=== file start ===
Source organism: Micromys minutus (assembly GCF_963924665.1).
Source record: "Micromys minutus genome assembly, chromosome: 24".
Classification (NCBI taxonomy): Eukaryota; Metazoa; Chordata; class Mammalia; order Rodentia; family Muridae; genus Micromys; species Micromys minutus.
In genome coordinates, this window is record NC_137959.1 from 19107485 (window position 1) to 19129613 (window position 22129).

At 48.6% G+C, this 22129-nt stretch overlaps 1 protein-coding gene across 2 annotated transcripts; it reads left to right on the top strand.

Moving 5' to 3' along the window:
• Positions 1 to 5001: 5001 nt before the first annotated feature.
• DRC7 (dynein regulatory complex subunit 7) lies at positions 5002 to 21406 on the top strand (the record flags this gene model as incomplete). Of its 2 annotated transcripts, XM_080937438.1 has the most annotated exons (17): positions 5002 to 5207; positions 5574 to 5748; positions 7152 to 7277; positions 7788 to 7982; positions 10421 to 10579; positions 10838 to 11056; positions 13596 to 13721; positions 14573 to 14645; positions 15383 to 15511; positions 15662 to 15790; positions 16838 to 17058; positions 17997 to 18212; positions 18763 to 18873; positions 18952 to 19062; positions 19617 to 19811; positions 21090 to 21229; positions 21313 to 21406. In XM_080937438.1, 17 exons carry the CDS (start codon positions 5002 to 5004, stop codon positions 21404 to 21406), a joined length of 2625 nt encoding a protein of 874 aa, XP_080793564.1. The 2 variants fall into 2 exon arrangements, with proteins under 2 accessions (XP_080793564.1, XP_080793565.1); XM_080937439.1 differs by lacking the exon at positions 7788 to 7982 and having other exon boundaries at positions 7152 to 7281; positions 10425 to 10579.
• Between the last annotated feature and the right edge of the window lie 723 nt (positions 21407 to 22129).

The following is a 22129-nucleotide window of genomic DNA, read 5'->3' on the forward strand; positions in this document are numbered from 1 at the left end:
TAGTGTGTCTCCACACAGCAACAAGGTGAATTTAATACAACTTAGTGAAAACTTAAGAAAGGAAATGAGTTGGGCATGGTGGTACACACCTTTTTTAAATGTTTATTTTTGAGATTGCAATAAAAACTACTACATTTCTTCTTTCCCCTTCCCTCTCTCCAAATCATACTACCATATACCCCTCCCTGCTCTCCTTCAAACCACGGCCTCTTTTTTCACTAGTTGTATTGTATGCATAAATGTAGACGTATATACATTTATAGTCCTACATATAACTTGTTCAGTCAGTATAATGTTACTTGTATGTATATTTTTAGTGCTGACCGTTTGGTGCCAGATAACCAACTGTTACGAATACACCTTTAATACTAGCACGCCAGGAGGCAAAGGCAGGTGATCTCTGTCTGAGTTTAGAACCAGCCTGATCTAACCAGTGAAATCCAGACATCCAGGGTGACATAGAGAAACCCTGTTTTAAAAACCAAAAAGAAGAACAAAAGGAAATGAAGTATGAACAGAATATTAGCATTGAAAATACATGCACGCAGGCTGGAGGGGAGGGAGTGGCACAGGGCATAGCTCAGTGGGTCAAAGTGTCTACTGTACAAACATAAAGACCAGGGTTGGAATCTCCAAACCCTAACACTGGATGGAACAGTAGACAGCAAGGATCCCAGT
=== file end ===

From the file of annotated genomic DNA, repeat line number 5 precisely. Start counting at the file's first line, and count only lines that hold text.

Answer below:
At 48.6% G+C, this 22129-nt stretch overlaps 1 protein-coding gene across 2 annotated transcripts; it reads left to right on the top strand.